28 Mar

“As far as I can judge, I am not actually mentally ill.” Vincent Van Gogh, shortly after cutting off part of his ear and giving it to a prostitute.


Kirk Douglas as Vincent Van Gogh in ‘Lust for Life’, 1956.

Poor old Vinnie has been pathologised in a hundred different ways: epilepsy, chemical poisoning, bipolar disorder, alcoholism. Clearly there was something seriously wrong with the paint-eating, ear-slashing, self-medicating and ultimately suicidal painter who sold almost nothing and was known to almost nobody during his lifetime. But in that last fact, it seems to me, lies a large and relatively simple part of the answer. As somebody who’s spent their whole adult life battling to become and remain a worthwhile artist and writer, and to much more success while I’m alive than Vincent ever had (albeit still not very much, and only really by default because he had no success or recognition at all), I can wholly sympathise with and understand his sadness, frustration and depression upon finding that his passion was deemed ridiculous, that his way of seeing the world got him labelled a lunatic, and his vocation was dismissed as a hobby that had no value either monetarily or artistically.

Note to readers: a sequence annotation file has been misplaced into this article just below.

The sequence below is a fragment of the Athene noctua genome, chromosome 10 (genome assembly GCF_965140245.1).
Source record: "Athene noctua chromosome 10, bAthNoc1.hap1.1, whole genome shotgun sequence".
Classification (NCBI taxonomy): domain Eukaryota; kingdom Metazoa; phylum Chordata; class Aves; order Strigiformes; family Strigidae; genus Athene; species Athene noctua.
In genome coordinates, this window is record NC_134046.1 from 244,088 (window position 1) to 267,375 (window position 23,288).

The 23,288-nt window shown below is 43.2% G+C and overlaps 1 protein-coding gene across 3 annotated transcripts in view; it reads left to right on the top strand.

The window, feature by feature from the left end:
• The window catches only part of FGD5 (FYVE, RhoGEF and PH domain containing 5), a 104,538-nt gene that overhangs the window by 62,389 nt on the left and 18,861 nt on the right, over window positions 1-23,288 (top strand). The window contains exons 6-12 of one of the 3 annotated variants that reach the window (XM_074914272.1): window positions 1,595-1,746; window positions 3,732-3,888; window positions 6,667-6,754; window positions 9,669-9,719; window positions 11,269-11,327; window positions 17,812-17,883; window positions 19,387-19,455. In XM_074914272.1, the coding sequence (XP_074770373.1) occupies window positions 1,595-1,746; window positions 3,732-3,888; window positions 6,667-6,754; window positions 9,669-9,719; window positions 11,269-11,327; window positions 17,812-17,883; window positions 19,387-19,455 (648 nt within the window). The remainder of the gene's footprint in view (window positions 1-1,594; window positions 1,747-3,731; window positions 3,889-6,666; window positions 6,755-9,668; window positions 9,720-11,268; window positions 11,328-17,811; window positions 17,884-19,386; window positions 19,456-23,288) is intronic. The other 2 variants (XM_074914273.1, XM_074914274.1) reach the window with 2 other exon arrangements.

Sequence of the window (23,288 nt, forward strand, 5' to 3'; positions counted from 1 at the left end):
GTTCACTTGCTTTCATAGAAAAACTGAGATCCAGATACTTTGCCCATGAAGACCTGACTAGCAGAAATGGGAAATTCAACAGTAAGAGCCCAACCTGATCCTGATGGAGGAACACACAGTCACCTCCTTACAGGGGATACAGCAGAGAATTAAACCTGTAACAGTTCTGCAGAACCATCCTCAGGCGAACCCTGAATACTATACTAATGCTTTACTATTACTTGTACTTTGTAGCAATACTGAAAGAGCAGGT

The artistic temperament as a medical condition: ‘Lust for Life’ with Kirk Douglas as Vincent and James Donald as his beloved brother (and art dealer) Theo.